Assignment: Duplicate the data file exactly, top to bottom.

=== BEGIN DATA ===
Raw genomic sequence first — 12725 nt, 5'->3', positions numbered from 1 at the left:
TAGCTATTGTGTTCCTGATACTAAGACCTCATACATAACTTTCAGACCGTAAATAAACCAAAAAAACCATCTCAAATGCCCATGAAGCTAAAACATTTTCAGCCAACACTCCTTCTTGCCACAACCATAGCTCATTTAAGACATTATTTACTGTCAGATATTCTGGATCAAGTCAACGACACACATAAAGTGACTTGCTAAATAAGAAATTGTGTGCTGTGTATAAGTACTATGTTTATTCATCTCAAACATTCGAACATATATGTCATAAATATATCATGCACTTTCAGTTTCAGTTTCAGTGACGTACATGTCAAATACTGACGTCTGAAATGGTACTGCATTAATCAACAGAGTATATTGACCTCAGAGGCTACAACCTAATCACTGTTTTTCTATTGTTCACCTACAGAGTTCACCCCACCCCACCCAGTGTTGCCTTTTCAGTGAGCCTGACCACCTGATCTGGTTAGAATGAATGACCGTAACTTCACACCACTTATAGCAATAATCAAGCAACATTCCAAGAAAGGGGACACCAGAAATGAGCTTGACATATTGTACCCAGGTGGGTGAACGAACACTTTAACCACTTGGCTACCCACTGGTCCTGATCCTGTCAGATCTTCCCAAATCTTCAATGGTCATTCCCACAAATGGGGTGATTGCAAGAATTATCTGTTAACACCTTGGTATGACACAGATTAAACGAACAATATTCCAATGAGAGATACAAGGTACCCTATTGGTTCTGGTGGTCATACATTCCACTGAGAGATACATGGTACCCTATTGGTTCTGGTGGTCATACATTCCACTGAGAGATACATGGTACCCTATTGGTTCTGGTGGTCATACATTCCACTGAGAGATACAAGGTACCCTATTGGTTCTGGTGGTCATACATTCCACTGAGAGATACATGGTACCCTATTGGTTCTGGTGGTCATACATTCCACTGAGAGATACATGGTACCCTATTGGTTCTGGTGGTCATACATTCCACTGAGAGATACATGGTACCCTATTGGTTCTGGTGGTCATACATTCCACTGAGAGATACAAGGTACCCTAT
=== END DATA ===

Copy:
Raw genomic sequence first — 12725 nt, 5'->3', positions numbered from 1 at the left:
TAGCTATTGTGTTCCTGATACTAAGACCTCATACATAACTTTCAGACCGTAAATAAACCAAAAAAACCATCTCAAATGCCCATGAAGCTAAAACATTTTCAGCCAACACTCCTTCTTGCCACAACCATAGCTCATTTAAGACATTATTTACTGTCAGATATTCTGGATCAAGTCAACGACACACATAAAGTGACTTGCTAAATAAGAAATTGTGTGCTGTGTATAAGTACTATGTTTATTCATCTCAAACATTCGAACATATATGTCATAAATATATCATGCACTTTCAGTTTCAGTTTCAGTGACGTACATGTCAAATACTGACGTCTGAAATGGTACTGCATTAATCAACAGAGTATATTGACCTCAGAGGCTACAACCTAATCACTGTTTTTCTATTGTTCACCTACAGAGTTCACCCCACCCCACCCAGTGTTGCCTTTTCAGTGAGCCTGACCACCTGATCTGGTTAGAATGAATGACCGTAACTTCACACCACTTATAGCAATAATCAAGCAACATTCCAAGAAAGGGGACACCAGAAATGAGCTTGACATATTGTACCCAGGTGGGTGAACGAACACTTTAACCACTTGGCTACCCACTGGTCCTGATCCTGTCAGATCTTCCCAAATCTTCAATGGTCATTCCCACAAATGGGGTGATTGCAAGAATTATCTGTTAACACCTTGGTATGACACAGATTAAACGAACAATATTCCAATGAGAGATACAAGGTACCCTATTGGTTCTGGTGGTCATACATTCCACTGAGAGATACATGGTACCCTATTGGTTCTGGTGGTCATACATTCCACTGAGAGATACATGGTACCCTATTGGTTCTGGTGGTCATACATTCCACTGAGAGATACAAGGTACCCTATTGGTTCTGGTGGTCATACATTCCACTGAGAGATACATGGTACCCTATTGGTTCTGGTGGTCATACATTCCACTGAGAGATACATGGTACCCTATTGGTTCTGGTGGTCATACATTCCACTGAGAGATACATGGTACCCTATTGGTTCTGGTGGTCATACATTCCACTGAGAGATACAAGGTACCCTAT